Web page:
Saturday, March 17, 2018

Kitakyushu Guide in English

In mid January, one of the local papers to which I subscribe to carried a line that any citizen was entitled to a free city guidebook in English at the City Hall, first come, first serve.  I dropped in the City Hall to pick it up on my way home from the downtown Kinko Store. Boy oh boy!  I claim the 50-page  booklet I saw is the best Kitakyushu Guidebook I’ve ever seen. The name Kitakyushu High School is printed as you flipped past the cover, “an English version of Kitakyushu Heritage, Oct. 2017”. 

I called the City to ask which Kitakyushu High, as I saw there were two different addresses on the telephone directory. The answer: there are 2 schools with the same name, one ‘Prefectural’ and the other ‘Municipal’.  The booklet was made by Kitakyushu High Pref. 

I had some questions to ask and wanted to compare the English booklet with the original Japanese version.  I wrote to the Principal requesting if and when we could have a meeting.  He appreciated my interest and I met with him a month later, at the end of February.  The last school semester is the busiest season for new students’ entrance examination, and graduation ceremony for the graduating seniors. The principal arranged our meeting with a few students, all on the student council and two teachers in charge, an English teacher and an adviser to the student council. I carried to school my Japanese translation of Dear Miss Breed and a CD "Kitakyushu Old Folklore",  English translations by Kitakyushu Toastmasters Club.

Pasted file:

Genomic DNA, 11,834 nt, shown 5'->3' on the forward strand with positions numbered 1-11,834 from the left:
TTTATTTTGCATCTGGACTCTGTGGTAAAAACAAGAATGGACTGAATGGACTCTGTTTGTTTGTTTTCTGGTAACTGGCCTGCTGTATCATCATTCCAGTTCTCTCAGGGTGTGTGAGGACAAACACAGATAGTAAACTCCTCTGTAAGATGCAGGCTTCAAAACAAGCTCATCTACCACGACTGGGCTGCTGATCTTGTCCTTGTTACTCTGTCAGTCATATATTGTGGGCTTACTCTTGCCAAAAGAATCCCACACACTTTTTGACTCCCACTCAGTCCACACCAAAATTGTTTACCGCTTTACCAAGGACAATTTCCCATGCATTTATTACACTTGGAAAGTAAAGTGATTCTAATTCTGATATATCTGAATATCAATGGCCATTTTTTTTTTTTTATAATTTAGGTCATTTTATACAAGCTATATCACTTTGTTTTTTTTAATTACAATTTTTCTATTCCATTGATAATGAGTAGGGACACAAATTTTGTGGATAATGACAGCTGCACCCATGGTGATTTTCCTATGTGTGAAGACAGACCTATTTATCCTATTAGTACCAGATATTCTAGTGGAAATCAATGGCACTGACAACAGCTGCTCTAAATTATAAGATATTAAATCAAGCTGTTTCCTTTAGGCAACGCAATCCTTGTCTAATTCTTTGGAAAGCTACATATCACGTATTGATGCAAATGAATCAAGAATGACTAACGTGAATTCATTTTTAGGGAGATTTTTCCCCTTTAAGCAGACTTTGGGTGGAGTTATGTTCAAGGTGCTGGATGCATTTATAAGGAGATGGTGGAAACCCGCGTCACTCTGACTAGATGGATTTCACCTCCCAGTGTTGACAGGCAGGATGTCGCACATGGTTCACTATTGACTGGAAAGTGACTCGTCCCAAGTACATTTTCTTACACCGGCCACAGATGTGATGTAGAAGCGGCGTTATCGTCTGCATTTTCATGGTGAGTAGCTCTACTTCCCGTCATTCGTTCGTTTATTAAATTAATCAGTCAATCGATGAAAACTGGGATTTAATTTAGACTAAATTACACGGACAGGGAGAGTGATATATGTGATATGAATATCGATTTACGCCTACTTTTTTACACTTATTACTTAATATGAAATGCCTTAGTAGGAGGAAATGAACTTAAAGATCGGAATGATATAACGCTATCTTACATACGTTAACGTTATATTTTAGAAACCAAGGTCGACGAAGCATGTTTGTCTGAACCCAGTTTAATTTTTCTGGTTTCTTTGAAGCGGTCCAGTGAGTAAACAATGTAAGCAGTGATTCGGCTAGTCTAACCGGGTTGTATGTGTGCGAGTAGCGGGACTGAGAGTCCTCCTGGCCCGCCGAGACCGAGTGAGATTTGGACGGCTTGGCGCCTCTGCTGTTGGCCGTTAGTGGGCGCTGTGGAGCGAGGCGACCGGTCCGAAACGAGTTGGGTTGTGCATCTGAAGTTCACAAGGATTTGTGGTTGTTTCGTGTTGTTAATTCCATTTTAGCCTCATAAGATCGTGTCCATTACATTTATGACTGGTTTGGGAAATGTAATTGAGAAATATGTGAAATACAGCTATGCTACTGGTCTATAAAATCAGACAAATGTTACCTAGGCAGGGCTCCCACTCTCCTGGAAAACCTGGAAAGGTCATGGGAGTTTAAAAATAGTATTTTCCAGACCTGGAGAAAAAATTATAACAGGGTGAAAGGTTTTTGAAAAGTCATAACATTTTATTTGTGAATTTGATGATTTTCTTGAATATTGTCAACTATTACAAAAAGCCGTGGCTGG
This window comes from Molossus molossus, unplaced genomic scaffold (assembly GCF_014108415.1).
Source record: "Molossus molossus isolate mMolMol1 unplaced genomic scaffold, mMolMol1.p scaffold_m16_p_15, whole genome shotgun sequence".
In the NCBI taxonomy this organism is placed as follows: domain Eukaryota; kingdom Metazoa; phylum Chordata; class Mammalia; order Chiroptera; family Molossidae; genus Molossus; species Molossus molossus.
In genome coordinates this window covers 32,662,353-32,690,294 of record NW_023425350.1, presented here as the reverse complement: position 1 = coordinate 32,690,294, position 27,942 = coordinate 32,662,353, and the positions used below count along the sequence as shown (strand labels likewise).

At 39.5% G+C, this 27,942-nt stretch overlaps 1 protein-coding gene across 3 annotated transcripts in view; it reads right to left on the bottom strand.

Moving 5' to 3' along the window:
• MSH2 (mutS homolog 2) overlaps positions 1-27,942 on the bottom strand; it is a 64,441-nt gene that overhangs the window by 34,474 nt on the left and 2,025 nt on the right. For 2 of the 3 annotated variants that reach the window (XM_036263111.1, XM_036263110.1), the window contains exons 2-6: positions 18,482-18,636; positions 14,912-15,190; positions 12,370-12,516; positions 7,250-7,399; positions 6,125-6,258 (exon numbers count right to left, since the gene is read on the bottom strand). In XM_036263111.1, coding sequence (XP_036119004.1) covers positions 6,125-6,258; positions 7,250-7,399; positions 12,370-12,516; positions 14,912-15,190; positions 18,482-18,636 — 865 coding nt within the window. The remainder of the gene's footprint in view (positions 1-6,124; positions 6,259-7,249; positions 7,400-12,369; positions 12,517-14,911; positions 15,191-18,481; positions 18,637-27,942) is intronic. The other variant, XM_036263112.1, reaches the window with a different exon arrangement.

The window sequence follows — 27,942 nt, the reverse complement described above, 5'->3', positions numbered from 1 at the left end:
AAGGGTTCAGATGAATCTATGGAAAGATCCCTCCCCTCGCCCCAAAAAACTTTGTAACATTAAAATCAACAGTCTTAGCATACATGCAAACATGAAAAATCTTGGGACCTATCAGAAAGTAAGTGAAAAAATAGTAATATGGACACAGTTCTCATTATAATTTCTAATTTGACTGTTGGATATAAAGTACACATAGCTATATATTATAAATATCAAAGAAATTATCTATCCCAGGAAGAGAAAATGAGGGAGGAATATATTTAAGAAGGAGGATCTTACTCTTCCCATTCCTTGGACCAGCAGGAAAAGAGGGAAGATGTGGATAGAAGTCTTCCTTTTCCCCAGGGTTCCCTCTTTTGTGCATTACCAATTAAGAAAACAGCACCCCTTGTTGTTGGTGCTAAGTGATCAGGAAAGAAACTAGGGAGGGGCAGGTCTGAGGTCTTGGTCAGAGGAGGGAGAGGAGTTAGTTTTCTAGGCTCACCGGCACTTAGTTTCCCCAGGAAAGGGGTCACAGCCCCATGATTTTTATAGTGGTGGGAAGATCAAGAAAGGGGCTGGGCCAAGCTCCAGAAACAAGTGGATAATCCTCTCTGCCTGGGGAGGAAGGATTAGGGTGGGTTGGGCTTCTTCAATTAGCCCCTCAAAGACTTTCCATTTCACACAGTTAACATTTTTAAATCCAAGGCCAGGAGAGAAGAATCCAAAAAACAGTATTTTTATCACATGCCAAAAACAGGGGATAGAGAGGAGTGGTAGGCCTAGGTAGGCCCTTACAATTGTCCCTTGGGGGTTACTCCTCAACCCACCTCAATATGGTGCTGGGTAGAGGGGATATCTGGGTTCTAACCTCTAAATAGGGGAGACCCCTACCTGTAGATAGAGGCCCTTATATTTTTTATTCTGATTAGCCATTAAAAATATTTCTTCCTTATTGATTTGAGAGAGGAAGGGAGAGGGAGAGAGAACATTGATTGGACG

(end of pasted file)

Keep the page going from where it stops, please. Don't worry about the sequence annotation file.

I learned that the original “Kitakyushu Heritage” had 128 pages, almost two times longer than the English version, was printed in Oct 2016, one year ahead of the English version.  This is the milestone book they had long cherished to publish to commemorate the 50th anniversary of their alma mater which took almost three years from planning to completion.   In the postscript, editors congratulated and thanked all students engaged in the field trips to collect information, perhaps burned the midnight oil to shuffle photos and drafts. The English translation idea came when the students planned a Taiwan trip as a communication tool with Taiwanese students.  It took a dozen students six months to work intensely with the help of the English teacher and an Assistant Language Teacher.  Students reminisced how hard it was to shorten the originals at their discretion. 

As I reviewed, a three page story on each theme in Japanese was shortened to two pages in the English version.  Some of the content that was cut were generally of negative city images because of the negative legacy from WWII, such as the Imperial Japanese Army Arsenal in Kokura, etc. “Very well done!" I congratulated the staff and the students.

Both Japanese and English books were quite a surprise to me and I wish to thank and salute the Kitakyushu High School students’ enthusiasm and voluntary contribution to Kitakyushu society.  They set a great example to us grown citizens, especially to us seniors. The tourist industry circles should learn from this project and be inspired. 

Lastly the English booklet was distributed as follows:

500 copies to the Kitakyushu International Airport
300 copies carried and handed out in Taiwan as the students traveled from Taipei to Tainan
300 copies to Kitakyushu City Government